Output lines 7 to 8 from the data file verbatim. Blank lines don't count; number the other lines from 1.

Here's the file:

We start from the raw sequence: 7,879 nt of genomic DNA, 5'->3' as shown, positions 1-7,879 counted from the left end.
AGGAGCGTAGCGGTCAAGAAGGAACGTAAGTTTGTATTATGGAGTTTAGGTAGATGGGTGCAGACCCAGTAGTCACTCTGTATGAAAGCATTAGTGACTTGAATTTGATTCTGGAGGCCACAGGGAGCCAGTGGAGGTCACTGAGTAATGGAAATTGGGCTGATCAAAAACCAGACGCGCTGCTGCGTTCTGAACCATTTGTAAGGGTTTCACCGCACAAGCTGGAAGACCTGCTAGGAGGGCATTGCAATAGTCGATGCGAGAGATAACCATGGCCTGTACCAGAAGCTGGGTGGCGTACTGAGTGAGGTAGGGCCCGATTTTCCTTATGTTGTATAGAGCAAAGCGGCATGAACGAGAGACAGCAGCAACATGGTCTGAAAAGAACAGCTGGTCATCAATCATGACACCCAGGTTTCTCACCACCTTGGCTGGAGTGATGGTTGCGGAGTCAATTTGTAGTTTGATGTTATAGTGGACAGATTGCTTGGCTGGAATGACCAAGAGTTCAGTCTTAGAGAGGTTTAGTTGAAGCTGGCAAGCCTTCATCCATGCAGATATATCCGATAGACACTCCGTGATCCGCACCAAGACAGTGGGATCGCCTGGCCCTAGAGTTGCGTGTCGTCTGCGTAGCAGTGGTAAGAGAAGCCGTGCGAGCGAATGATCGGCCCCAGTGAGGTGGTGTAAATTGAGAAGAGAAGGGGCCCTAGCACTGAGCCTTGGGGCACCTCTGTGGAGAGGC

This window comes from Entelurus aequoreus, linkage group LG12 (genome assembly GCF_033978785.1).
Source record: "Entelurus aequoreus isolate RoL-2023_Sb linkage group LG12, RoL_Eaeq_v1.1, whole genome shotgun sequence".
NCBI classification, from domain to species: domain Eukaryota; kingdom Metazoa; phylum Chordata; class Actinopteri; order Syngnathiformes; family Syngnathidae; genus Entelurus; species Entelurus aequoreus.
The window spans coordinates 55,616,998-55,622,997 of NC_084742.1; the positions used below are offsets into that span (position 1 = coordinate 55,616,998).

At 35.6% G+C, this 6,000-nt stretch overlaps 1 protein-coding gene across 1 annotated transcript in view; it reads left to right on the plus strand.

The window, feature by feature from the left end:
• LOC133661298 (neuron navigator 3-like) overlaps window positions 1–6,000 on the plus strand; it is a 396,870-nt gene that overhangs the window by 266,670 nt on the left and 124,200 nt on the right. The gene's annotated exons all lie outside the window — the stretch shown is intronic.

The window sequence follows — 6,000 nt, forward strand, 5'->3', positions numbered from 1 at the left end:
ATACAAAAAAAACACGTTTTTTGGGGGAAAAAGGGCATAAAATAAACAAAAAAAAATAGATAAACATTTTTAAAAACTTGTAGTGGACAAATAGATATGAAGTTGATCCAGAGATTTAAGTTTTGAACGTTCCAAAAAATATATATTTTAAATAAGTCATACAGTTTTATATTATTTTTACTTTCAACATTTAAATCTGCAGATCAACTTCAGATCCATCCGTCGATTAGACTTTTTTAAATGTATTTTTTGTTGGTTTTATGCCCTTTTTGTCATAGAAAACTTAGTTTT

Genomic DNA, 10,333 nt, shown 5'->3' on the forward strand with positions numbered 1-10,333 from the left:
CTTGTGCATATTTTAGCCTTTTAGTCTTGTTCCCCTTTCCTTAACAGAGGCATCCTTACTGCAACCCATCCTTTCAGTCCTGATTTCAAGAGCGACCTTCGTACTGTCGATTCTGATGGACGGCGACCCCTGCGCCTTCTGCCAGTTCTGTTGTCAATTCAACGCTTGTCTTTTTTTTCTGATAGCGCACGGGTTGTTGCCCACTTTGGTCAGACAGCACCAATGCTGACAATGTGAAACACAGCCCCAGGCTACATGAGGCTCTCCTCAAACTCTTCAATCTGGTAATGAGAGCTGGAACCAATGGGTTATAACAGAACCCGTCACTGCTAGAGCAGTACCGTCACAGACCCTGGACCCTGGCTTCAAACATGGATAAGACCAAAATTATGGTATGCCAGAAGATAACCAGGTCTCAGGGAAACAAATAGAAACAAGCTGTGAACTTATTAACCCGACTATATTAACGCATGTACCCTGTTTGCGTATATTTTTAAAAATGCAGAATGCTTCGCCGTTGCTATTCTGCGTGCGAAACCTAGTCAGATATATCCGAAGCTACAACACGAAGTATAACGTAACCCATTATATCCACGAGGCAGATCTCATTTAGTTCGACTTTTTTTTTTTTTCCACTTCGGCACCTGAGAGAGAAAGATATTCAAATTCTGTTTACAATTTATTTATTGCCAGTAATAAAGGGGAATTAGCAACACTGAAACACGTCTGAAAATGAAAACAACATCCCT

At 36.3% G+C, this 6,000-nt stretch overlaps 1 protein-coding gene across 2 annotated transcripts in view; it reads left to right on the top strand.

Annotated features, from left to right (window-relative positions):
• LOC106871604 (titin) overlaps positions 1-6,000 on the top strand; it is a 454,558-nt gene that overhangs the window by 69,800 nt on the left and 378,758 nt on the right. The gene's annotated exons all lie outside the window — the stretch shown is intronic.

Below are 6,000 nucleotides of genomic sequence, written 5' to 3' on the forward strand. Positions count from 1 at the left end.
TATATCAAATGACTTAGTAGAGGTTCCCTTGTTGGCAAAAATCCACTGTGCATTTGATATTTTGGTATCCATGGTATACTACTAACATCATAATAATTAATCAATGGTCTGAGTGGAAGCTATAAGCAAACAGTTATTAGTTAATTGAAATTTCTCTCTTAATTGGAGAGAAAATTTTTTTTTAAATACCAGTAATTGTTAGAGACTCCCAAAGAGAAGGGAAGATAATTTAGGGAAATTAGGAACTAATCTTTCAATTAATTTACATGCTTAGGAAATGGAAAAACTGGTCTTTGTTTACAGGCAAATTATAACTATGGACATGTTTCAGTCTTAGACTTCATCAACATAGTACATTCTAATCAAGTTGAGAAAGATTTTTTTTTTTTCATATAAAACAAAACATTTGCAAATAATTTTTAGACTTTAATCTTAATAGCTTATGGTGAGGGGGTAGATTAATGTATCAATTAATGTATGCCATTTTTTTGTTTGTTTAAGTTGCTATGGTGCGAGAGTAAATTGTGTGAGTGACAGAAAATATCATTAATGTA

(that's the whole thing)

At 35.6% G+C, this 6,000-nt stretch overlaps 1 protein-coding gene across 1 annotated transcript in view; it reads left to right on the plus strand.

The window, feature by feature from the left end: